What Nurses Should Do When Asked to Violate Board Statutes and Rules

What if the patient or supervisor asks a nurse to do something that would violate Board Statutes and Rules, such as falsifying medical records, performing a procedure that could harm the patient, or even assisting in criminal activity?

Nurses can find themselves in all kinds or risky or potentially dangerous situations. They are at the service of the patient and the doctor or another medical supervisor. But what if the patient or their supervisor asks them to do something that would violate Board Statutes and Rules, such as falsifying medical records, performing a procedure that could harm the patient, or even assisting in criminal activity? A nurse might be forced to do something that could get them in trouble with their employer or the state board of nursing. But a nurse can invoke what’s known as nursing safe harbor that absolves them of any liability when forced to engage in an activity that could put their career at risk.

Legal expert Martin Chitwood weighs in about nursing safe harbor and how nurses can use it to protect themselves in risky situations.

What Is Nursing Safe Harbor?

Nursing safe harbor is a law that nurses can use to absolve themselves of liability when forced to commit an act that the nurse believes violates Texas Board Statutes and Rules. Every nurse should be aware of the statutes and rules governing their profession. If a patient, supervisor or doctor asks the nurse to violate one of these rules, the nurse can invoke safe harbor before committing the act to ensure that they aren’t held legally responsible for what happens next.

A nurse may not feel as if they have the option of saying no or refusing to engage in these kinds of situations, so invoking safe harbor may be their only choice. This protects them from facing punitive measures from their employer, losing their nursing license or being sued in court for putting a patient’s life in danger. Nurses don’t always have a lot of authority on the floor, so they need to learn how to protect themselves if someone asks them to do something that goes against their ethics or the law.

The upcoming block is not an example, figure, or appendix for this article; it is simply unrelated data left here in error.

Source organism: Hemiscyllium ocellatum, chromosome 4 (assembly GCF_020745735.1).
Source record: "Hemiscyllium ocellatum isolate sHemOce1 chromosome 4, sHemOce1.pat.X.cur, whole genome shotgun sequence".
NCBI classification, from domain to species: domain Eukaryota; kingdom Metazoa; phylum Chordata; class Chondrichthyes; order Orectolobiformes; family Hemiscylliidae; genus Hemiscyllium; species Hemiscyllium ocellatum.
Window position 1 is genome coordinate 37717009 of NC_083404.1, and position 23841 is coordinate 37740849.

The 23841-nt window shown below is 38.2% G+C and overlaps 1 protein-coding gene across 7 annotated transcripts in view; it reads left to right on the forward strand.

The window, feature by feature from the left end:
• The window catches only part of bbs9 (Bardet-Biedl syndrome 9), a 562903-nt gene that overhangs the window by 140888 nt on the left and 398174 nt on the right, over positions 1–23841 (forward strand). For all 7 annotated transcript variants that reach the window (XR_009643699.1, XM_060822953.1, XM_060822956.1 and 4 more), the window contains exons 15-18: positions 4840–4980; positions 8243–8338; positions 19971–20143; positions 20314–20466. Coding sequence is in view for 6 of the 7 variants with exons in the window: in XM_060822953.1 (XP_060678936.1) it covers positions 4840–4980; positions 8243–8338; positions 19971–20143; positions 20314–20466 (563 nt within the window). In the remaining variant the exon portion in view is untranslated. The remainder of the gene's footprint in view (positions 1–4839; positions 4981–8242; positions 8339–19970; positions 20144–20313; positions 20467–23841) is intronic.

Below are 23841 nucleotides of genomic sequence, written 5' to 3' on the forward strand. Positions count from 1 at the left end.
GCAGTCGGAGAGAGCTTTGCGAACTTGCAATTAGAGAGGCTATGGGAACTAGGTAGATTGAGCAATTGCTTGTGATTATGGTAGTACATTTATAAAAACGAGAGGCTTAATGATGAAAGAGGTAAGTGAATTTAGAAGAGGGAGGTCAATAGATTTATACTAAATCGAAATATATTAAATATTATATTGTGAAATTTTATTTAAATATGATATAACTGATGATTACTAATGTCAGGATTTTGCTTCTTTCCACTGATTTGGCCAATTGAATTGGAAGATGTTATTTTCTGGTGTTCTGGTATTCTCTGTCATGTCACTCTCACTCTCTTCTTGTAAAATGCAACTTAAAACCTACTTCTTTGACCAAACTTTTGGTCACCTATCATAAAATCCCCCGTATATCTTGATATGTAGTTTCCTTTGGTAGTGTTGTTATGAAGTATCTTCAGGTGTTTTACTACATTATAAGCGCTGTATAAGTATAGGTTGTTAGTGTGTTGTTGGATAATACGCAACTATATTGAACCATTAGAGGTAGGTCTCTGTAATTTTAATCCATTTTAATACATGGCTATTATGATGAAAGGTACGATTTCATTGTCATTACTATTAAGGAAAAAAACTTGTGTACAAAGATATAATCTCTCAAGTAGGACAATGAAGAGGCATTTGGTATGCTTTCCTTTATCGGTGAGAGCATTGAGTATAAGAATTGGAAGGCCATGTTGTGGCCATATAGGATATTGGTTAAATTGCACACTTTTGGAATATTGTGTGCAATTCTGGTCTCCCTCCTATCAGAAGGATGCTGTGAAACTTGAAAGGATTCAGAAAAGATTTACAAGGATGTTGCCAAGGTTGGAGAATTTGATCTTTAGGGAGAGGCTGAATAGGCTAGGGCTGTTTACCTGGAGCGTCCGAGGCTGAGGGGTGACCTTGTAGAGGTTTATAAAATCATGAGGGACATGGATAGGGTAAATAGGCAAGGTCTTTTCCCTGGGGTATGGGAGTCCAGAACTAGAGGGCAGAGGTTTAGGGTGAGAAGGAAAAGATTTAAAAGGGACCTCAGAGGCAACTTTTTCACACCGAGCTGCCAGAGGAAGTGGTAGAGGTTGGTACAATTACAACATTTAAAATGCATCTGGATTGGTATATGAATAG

Invoking Safe Harbor

A nurse must invoke safe harbor before engaging the act in question. A nurse is free to invoke safe harbor at any time during their shift, including if an assignment changes along the way. To invoke safe harbor, the nurse must notify the supervisor in writing that they are invoking safe harbor. They can use a Quick Request Form from the Board of Nursing’s website or any document as long as it contains the following information:

  1. The name of the nurses(s) making the safe harbor request and their signature(s)
  2. Time and date of when the request was made
  3. The location of where the conduct or assignment is to be completed
  4. The name of the person requesting the conduct or making the assignment
  5. A brief explanation of why the nurse is invoking safe harbor

Nurses may not have the time or resources to properly fill out the correct form when asked to engage in an assignment that may violate Board Statutes and Rules. In this case, all they need to do is write down the information listed above and hand it to a superior, letting them know that safe harbor is being requested.

When to Invoke Safe Harbor

A nurse may invoke safe harbor to err on the side of caution whenever they feel that their actions as requested by a patient or supervisor may violate Board Statures and Rules. This encompasses a wide range of potentially dangerous situations and criminal activity, including tampering with medical records, putting the patient, the nurse or another person’s life in danger, or committing a crime of some sort. To help nurses better understand when to invoke safe harbor, the Board of Nursing lists the following types of situations in which safe harbor may be applied:

  • An assignment or conduct that constitutes a criminal act
  • An assignment that results in or requires unprofessional conduct
  • A situation in which the nurse lacks the basic knowledge, skills, and abilities necessary to deliver nursing care that is safe and that meets the minimum standards of care to such an extent that accepting the assignment would expose one or more patients to an unjustifiable risk of harm

Nurses should be aware of their rights on the floor, including their ability to refuse a request or invoke safe harbor when they feel that such a request would put their job on the line. Nurses are not always in control of the care they provide, so it’s important that everyone understands the terms of safe harbor and when it may be invoked.

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Zach Smith

Zach Smith

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